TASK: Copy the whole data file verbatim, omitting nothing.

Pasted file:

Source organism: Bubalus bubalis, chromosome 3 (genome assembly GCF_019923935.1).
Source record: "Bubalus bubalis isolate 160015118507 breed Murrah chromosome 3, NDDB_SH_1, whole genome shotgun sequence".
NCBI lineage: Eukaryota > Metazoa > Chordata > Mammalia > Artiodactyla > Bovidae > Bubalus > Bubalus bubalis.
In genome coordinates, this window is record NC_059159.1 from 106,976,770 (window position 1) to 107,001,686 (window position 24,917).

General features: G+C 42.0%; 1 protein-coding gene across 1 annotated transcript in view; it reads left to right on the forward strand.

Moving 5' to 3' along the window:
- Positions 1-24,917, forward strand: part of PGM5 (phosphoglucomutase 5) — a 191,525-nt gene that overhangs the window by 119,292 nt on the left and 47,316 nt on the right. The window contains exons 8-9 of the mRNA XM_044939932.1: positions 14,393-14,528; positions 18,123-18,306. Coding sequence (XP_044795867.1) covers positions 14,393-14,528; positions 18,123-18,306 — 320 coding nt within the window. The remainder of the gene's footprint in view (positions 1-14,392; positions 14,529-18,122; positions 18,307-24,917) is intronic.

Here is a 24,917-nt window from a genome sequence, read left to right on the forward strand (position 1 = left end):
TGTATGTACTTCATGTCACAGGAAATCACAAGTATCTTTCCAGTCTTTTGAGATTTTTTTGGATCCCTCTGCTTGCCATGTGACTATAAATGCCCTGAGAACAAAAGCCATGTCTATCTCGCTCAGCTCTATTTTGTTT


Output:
Source organism: Bubalus bubalis, chromosome 3 (genome assembly GCF_019923935.1).
Source record: "Bubalus bubalis isolate 160015118507 breed Murrah chromosome 3, NDDB_SH_1, whole genome shotgun sequence".
NCBI lineage: Eukaryota > Metazoa > Chordata > Mammalia > Artiodactyla > Bovidae > Bubalus > Bubalus bubalis.
In genome coordinates, this window is record NC_059159.1 from 106,976,770 (window position 1) to 107,001,686 (window position 24,917).

General features: G+C 42.0%; 1 protein-coding gene across 1 annotated transcript in view; it reads left to right on the forward strand.

Moving 5' to 3' along the window:
- Positions 1-24,917, forward strand: part of PGM5 (phosphoglucomutase 5) — a 191,525-nt gene that overhangs the window by 119,292 nt on the left and 47,316 nt on the right. The window contains exons 8-9 of the mRNA XM_044939932.1: positions 14,393-14,528; positions 18,123-18,306. Coding sequence (XP_044795867.1) covers positions 14,393-14,528; positions 18,123-18,306 — 320 coding nt within the window. The remainder of the gene's footprint in view (positions 1-14,392; positions 14,529-18,122; positions 18,307-24,917) is intronic.

Here is a 24,917-nt window from a genome sequence, read left to right on the forward strand (position 1 = left end):
TGTATGTACTTCATGTCACAGGAAATCACAAGTATCTTTCCAGTCTTTTGAGATTTTTTTGGATCCCTCTGCTTGCCATGTGACTATAAATGCCCTGAGAACAAAAGCCATGTCTATCTCGCTCAGCTCTATTTTGTTT